Karie Jean’s Closet is to celebrate its third anniversary next week. Diego Cagara / Spotlight News
VOORHEESVILLE — Family clothing thrift store Karie Jean’s Closet will be celebrating its third anniversary with an all-$1 sale on April 10, 11 and 14, marking its grand reopening as it had recently just moved to its new 1,700-square-foot location on 50 Voorheesville Ave.
“It’s time to purge the winter clothes anyway so we’re going to do it in conjunction with the anniversary,” said manager Linda Martin. “We have mountains of summer clothes to put out after.”
The non-profit all-volunteer-run store is filled with donated goods which offers clothing, accessories and bags for men, women and children. Overseen by around 20 volunteers, it is open on three days so far: Sundays and Thursdays from noon to 4 p.m., and Wednesdays from noon to 7 p.m. It was originally opened as a 500-square-foot space on April 10, 2016 in the lower level of the nearby First United Methodist Church of Voorheesville and it then moved to its current location sometime in late February 2019 — it is on a three-year lease now.
She explained that she did not want to have a grand reopening then because she was not initially sure whether the location’s parking lot can accommodate the crowds and she believed that since it was still too cold, it may deter some people from coming.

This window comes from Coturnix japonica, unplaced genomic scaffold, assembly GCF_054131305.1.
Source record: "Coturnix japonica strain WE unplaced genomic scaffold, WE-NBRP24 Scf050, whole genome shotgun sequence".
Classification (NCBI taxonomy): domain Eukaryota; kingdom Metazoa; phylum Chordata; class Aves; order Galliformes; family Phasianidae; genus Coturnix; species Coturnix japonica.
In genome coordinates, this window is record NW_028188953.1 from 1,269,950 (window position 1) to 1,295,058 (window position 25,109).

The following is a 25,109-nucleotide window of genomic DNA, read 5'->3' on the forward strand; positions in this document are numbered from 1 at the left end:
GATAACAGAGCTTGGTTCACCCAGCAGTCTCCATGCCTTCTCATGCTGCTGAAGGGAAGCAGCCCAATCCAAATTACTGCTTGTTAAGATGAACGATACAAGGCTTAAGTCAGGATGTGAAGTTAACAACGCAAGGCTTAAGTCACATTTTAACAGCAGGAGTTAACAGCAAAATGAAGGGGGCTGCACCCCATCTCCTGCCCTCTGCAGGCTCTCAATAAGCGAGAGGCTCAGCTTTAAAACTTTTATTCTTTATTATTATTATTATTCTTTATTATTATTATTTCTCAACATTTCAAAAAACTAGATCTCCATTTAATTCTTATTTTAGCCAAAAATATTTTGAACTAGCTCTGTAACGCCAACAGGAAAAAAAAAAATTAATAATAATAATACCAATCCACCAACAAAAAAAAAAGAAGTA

Martin said that one reason for the move was to have a more central location where she and her volunteers can collect donated clothes, sort them and store them, all without having to drive back and forth between her own home and the church like before. Another reason was because of the lack of adequate space at the church where she recalled how the clothing racks were so tight there to the point that some racks had to be moved out to the hallway and foyer. “And even for the volunteers, it was such hard work because the space was so small and they were tripping over each other,” she said. “So here in our new space, we have a little office kitchen, our little microwave and our refrigerator, and we’re making popcorn and tea, and we’re laughing and having a good time.”
She brought up how the store had housed an automotive repair shop prior which caused much noise and traffic; she joked that the residents would enjoy having a “very quiet neighbor now. There’s no lights, there’s no big trucks, no dramatic tools being used now.”
When asked why she thinks this thrift store would benefit the local community, she said that there has been a “surprising need” for a store like this and she appreciated the store’s more intimate nature, as compared to larger shopping malls in the Capital District. “People are willing to come down here and not necessarily have to drive all the way to Albany or Schenectady to obtain low-cost clothing,” she said.
She added that thrift stores are a great place where customers can physically try clothes on, feel the fabrics, and even catch up with neighbors and friends. “We do a lot of hugging and crying with people too and we give them advice on where they can send other household items, and the social aspect was actually something we weren’t expecting,” she said.
Martin added that there have been some curious neighbors who have wandered into the new store so far and she hopes to welcome even more patrons, especially once the $1 anniversary sale begins.
“What we’re doing is very worthwhile and this is an easy way for someone to get involved too without having to really go out of their way,” she concluded. “Customers like to connect on a one-to-one basis, you don’t get that when you’re shopping online and you don’t get that at the shopping mall either.”